How a Hot Air Balloon Works

The working of a hot air balloon is actually much simpler then you could imagine. The basic workings of a hot air balloon are based on the fact that heated air rises in cooler air because it is lighter. Because hot air rises it means that it can’t escape from the bottom of the envelope.

There are 3 main parts to a balloon:

The envelope – This is effectively the balloon, which is the fabric where all the hot air is contained in order to lift the balloon, vital for hot air balloon rides! All the heated air is stored in this area to lift the balloon, as the air in here cools, the burner is used to heat it up.

The Burner – This is where the Sonoma balloon rides in the envelope is heated. The pilot controls the amount of heat which propels the balloon, in order to ascent the pilot increases the flame which is shot up into the envelope.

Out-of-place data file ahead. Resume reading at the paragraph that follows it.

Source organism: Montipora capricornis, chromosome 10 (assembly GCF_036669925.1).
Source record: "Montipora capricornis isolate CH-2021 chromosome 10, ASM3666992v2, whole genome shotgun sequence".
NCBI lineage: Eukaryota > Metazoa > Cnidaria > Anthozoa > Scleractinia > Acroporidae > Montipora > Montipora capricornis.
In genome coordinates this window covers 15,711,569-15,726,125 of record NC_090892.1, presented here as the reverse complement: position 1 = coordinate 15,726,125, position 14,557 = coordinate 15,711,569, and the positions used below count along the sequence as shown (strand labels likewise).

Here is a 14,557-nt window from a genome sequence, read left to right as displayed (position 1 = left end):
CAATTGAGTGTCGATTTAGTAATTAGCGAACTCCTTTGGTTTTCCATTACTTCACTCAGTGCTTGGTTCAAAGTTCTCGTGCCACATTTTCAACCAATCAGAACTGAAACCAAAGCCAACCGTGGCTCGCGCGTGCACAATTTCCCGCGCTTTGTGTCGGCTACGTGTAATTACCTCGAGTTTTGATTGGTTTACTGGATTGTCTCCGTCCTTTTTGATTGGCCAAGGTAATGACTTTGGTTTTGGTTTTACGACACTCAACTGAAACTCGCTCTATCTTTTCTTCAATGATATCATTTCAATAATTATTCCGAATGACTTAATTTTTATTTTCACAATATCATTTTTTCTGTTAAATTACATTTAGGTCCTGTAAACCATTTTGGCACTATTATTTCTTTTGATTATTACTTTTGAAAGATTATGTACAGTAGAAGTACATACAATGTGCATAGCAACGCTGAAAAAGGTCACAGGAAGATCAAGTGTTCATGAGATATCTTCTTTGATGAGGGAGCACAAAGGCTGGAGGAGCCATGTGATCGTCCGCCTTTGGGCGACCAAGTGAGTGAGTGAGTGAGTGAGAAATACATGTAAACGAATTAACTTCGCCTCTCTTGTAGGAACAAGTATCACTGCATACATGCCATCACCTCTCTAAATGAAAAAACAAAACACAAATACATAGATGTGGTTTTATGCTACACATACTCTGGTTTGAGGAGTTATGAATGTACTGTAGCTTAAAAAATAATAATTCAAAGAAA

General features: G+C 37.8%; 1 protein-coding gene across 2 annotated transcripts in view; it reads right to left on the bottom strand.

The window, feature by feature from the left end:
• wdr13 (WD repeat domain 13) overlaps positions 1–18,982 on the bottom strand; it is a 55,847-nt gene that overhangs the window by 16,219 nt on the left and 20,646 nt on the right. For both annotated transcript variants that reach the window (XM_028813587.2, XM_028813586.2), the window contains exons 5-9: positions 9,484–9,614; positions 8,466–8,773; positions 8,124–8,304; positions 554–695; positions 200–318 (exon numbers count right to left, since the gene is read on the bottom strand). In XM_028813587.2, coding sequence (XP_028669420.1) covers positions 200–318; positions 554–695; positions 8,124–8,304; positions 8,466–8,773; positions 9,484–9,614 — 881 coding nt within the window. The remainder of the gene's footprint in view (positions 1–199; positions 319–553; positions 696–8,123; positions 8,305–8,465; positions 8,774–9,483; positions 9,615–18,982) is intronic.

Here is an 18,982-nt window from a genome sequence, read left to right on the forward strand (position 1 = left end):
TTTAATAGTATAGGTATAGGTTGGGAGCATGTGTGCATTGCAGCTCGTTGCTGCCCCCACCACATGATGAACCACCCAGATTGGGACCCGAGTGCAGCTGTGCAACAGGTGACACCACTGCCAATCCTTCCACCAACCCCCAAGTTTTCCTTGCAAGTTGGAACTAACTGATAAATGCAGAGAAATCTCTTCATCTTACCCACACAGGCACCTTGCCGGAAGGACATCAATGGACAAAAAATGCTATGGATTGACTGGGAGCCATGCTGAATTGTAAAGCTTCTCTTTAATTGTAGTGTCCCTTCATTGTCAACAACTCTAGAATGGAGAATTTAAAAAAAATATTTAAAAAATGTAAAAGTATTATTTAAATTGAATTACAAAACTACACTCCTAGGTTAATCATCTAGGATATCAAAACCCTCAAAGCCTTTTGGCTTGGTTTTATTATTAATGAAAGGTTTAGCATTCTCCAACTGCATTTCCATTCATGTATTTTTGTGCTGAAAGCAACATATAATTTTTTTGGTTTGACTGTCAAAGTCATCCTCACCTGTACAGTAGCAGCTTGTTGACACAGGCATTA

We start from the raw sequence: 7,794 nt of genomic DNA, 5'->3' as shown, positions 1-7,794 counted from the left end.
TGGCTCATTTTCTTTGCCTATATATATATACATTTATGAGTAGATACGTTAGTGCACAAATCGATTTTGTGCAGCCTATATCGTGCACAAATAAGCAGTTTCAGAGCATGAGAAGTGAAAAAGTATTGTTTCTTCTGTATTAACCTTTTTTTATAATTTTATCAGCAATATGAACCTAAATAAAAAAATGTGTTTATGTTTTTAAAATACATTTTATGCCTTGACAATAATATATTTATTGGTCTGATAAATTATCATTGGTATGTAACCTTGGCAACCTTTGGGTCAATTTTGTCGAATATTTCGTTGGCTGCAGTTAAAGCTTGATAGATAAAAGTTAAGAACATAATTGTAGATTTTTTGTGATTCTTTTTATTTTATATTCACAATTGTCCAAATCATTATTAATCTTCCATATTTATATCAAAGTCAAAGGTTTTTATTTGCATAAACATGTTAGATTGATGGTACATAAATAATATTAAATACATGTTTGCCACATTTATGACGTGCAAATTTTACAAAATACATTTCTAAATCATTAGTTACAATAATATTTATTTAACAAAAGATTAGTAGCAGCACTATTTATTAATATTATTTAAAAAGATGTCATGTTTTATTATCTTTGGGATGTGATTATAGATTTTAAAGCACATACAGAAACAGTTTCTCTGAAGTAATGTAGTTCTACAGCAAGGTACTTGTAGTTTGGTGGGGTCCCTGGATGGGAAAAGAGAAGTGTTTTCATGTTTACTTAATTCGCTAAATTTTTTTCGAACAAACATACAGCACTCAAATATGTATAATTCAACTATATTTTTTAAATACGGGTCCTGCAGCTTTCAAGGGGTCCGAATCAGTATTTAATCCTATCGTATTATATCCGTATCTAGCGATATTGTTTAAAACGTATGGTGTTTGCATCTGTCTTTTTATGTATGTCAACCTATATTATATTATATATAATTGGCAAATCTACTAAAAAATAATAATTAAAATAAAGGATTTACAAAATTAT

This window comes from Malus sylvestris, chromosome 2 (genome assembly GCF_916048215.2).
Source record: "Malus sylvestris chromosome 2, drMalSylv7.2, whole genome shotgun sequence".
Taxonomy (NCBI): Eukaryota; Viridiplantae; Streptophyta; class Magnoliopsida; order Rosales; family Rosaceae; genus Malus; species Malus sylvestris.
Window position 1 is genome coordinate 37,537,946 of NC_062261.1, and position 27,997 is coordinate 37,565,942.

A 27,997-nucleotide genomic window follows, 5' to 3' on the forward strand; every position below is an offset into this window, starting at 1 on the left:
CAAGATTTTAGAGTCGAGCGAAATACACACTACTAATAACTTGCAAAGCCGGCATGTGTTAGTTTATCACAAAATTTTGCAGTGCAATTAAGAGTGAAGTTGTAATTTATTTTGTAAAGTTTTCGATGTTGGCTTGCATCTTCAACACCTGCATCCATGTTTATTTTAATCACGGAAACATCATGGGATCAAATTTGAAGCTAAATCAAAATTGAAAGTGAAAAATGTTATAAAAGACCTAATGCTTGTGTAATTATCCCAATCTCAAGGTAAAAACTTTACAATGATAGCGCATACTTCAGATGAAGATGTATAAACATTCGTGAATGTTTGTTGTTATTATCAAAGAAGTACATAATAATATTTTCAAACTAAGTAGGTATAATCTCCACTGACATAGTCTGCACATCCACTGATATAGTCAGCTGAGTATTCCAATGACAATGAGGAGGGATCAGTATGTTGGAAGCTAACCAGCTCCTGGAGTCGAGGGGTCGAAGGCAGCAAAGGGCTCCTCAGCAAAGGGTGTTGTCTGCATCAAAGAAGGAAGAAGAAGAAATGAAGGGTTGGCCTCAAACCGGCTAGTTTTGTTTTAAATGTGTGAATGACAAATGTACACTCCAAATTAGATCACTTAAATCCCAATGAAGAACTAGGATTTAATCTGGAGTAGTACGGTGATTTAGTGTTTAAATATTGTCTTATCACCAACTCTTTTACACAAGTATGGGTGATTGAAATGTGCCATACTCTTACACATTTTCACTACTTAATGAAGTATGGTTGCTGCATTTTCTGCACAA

The basket – this is where the pilot and passengers stand during a balloon ride, surrounding them with breath-taking views. This is usually made from wicker, which works well because it is sturdy, flexible, and relatively lightweight. This flexibility absorbs some of the impacts on landing so the passengers don’t feel the impact force.

The burner uses propane gas to heat up the air which essentially is what keep the balloon in flight. It must be fired regularly throughout hot air balloon flights in order to keep the balloon stable. You might be wondering how the balloon moves from side to side? Well, it’s very simple. The wind blows in different directions, depending on the altitude the balloon is at, so in order to move around, the pilot simple ascends of descends to the right height and will be blown along by the wind.

The final step of any hot air balloon ride is the descent; this is equally as simple as the rest of the flight! There is a valve at the top of the balloon which is covered by a piece of fabric. When the pilot decides it is time to descent he simple pulls on a chord which opens the value. This lets cool air into the envelope which lowers the temperature inside the balloon, slowly bringing it back down to earth.


Leave a Reply

Your email address will not be published. Required fields are marked *